You are sampling the voltage of 2 signals.
The signals are linear sound pressure waves that superposition applies to, and the pressure (more specifically the force) is directly proportional to the voltage created by the transducer. Velocity of the transducer vibration is proportional to the current. This is based on the electroacoustic reciprocity principle.
[itex]\frac{V}{v} = \frac{F}{I}[/itex]
The force times its velocity will be the power, not just the force you measured, which is what your voltage data represents.
Since you are not measuring voltage AND current of your signal, you can only know what the relative force/pressure is, not the power. So it makes sense to add with the units that you measured are in  volts.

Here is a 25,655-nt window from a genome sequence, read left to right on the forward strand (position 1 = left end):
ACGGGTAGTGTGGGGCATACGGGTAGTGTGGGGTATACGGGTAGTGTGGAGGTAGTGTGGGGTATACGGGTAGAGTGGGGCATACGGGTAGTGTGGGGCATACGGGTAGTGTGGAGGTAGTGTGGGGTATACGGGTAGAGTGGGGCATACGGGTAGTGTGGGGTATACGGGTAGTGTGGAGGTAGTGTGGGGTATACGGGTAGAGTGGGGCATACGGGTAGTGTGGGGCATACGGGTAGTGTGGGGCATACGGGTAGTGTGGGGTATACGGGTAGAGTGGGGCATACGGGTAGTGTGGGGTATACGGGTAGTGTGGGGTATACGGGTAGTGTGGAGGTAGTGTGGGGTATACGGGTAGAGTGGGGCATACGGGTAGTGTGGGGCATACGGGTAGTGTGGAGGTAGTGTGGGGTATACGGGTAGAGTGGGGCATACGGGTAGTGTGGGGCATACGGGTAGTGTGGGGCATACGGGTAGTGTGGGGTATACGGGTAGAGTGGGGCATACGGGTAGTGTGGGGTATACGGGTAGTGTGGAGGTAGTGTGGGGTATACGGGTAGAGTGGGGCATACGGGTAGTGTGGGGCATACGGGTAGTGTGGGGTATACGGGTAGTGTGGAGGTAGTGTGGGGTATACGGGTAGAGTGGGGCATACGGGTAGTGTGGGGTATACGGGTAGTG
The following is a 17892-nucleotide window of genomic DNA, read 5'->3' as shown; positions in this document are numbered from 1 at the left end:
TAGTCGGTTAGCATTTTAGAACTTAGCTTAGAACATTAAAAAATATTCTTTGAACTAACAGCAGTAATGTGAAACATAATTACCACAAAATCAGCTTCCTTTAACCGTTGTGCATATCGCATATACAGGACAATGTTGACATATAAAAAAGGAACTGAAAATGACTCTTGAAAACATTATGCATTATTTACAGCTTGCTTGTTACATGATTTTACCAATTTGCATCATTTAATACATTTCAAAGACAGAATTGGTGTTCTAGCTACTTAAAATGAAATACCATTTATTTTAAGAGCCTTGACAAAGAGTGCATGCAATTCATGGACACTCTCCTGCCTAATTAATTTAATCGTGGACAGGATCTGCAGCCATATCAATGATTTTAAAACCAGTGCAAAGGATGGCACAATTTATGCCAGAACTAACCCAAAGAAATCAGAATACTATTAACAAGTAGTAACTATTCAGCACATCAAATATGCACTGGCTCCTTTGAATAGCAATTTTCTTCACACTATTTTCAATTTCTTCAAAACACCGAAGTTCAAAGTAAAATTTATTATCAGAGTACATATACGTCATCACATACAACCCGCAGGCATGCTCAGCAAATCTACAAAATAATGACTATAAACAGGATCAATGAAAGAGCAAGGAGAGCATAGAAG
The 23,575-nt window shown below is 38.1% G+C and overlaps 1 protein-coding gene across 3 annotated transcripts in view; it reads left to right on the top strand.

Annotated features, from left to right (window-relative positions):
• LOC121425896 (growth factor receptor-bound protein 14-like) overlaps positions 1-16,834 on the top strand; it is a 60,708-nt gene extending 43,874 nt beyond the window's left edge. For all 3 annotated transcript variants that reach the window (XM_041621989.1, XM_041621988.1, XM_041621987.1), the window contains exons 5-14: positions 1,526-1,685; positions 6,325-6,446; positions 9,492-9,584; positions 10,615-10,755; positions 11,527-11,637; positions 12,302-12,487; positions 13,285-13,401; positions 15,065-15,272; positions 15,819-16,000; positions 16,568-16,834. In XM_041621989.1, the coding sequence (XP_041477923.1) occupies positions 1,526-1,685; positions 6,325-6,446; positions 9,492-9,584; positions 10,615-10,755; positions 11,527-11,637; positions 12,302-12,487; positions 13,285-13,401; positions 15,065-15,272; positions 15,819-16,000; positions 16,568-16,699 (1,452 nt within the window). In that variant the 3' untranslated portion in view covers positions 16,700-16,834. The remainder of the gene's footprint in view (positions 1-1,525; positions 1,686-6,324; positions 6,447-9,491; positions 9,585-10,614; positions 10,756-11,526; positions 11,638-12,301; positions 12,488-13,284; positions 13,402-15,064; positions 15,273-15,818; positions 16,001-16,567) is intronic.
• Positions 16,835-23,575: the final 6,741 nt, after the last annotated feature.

All of your other concerns about power, coherence, etc. are besides the fact that your signal is in volts, and those other factors depend on spatial, time, and transducer variables that will give you the expected power from the volts you use.